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Kod proves there is no end to innovation in text editors

In some ways, a text editor is about as basic as you can get. You type words (or bits of code) and they appear in a window. Compared with a word processor, formatting is limited. There is no such thing as spell check.

What makes them special is that they are used to create the very foundations of almost everything we do on computers. They are used by programmers to build the the apps we work with. They are used by coders to create the websites we visit. And the people who do all this programming and coding are constantly looking for ways to improve their craft and the work environment in which they implement it.

On the Mac, we are lucky to have at least a couple of good freeware text editors: TextWrangler and Smultron (recently forked as Fraise). There are also some excellent paid apps: the powerful BBEdit and TextMate, and the innovative Coda and Espresso. I’ve tried them all and find each to be superb in its own way. I was lucky enough to have an employer pay for my original copy of BBEdit, and it is the text editor I keep coming back to.

Still, I can’t help being curious when I learn of a new text editor under development. Such is the case with Kod (pronounced “code”). This open source effort is spearheaded by Swedish designer Rasmus Andersson. He worked for Spotify and has moved on to a position with Facebook.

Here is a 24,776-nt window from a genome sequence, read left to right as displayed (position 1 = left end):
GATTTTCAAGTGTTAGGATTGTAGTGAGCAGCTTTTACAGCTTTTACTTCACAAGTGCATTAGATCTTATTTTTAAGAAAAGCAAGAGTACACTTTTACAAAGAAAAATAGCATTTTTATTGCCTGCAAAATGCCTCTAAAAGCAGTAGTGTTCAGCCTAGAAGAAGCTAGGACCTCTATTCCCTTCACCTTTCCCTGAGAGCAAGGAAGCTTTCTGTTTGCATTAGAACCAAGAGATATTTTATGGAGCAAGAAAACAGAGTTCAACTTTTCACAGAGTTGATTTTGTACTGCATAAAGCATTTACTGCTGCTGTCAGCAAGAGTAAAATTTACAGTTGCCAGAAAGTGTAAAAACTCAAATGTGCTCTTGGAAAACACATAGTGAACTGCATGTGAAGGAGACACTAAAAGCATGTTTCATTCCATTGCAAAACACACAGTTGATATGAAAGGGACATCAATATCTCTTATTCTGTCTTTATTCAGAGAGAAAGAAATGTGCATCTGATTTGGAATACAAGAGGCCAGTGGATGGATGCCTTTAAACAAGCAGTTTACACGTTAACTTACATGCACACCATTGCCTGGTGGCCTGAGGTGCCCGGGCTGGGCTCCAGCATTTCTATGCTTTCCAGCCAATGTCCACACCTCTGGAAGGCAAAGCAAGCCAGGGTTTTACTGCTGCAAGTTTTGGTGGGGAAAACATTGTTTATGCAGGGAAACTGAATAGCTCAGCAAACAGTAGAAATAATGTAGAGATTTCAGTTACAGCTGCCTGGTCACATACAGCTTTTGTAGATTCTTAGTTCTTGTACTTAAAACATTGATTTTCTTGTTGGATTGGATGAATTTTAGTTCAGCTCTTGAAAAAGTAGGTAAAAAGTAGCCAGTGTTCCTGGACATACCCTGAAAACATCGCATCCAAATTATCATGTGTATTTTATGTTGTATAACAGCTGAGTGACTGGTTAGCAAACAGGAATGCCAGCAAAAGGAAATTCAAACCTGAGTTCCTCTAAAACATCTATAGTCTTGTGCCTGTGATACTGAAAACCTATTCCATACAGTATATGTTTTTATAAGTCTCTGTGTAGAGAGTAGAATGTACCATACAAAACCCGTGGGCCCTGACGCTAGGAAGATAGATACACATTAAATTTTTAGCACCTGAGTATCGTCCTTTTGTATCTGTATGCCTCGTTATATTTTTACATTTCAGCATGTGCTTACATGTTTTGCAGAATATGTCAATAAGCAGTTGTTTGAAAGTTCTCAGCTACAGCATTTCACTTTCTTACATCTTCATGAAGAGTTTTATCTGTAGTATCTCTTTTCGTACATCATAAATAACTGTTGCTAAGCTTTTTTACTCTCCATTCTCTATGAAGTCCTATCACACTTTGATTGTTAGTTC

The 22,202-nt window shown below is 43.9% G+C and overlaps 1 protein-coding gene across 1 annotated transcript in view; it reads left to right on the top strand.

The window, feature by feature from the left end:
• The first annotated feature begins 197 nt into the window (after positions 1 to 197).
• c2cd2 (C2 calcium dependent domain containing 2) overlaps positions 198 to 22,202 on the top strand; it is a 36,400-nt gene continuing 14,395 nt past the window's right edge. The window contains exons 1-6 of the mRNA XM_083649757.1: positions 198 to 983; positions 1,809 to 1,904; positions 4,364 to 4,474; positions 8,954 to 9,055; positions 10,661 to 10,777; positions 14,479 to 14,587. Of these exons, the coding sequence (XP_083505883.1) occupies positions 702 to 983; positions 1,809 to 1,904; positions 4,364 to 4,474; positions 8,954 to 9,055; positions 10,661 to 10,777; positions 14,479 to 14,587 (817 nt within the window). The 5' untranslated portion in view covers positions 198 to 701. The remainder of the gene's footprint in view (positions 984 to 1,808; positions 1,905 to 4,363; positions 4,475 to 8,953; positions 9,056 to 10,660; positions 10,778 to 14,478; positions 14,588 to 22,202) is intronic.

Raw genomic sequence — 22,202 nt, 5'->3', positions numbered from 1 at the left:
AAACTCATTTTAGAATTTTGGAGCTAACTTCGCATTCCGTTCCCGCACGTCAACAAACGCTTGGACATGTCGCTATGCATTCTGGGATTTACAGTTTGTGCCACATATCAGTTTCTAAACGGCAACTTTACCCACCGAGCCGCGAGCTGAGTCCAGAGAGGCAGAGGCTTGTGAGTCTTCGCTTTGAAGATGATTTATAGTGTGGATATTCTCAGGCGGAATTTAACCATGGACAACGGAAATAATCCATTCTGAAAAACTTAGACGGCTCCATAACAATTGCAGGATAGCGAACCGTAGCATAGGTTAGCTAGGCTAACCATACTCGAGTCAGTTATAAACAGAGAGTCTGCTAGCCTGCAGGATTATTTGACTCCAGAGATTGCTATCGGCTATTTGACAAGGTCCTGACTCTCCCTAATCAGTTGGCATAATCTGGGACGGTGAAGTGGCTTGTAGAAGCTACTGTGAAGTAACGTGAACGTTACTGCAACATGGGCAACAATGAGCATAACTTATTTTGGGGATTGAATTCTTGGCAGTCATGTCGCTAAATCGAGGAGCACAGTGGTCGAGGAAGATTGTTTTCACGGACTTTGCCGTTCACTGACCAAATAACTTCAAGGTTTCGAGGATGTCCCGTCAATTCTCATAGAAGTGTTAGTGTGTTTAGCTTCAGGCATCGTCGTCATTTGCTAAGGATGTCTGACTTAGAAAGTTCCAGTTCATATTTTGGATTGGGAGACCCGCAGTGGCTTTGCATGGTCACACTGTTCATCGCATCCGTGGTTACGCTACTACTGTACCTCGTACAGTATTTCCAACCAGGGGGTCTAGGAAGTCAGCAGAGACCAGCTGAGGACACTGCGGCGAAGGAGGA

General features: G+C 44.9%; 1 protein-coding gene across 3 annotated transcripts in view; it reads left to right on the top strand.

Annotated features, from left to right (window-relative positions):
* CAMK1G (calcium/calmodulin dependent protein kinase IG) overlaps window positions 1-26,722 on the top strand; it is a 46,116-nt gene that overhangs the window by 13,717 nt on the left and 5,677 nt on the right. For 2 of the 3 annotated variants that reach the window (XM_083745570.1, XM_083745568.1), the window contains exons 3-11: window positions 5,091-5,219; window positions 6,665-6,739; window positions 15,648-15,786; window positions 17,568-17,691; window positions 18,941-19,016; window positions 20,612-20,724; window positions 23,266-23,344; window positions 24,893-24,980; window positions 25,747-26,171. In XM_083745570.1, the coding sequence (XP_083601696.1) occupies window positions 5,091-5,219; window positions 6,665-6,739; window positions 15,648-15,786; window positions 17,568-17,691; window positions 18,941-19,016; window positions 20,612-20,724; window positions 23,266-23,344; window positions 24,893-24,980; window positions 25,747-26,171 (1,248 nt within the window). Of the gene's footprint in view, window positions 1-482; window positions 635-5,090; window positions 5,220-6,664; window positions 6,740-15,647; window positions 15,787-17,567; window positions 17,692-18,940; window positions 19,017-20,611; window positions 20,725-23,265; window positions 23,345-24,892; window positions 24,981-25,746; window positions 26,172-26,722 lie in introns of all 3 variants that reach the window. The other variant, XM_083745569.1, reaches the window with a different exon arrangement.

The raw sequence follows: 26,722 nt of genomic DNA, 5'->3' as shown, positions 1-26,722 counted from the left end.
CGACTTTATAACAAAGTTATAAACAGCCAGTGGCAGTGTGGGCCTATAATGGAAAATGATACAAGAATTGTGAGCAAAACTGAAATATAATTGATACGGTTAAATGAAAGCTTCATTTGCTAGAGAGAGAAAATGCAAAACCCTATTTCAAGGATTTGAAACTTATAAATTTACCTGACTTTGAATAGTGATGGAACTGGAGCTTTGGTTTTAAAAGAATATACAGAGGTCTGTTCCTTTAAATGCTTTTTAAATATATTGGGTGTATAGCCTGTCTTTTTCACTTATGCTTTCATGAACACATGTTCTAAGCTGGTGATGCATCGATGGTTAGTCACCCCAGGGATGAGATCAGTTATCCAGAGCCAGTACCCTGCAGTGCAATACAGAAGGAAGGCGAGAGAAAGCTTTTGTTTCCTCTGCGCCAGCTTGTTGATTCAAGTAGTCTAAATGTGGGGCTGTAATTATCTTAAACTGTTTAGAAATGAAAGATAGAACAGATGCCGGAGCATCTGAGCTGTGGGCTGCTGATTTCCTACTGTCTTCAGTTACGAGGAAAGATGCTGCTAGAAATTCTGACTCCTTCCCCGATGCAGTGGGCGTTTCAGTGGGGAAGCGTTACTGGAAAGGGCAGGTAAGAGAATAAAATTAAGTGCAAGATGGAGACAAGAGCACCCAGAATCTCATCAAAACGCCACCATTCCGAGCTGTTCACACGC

Kod is interesting because it is an honest effort to build something new — “from scratch,” as he puts it. Given that text editors with a ton of features already exist, this makes Kod a huge challenge. It is currently in beta at version 0.0.2, but even now incorporates a look-and-feel you might expect from a designer: Chrome-inspired tabs, elegant shades of gray, an iOS-style scroll bar.

As for features, there are already people who feel Kod is good enough that they have decided to make it their default editor. Just have a look at the comments in this Google Group. As for me, I was impressed by the ability to tear off a tab and move it to a different window. But I gave up trying to figure out how to use the sidebar — I get the feeling it’s not quite ready for prime time.

If you’re at all interested in checking out new text editors, or even just enjoy seeing what developers are doing to break new ground, then Kod is well worth a download.


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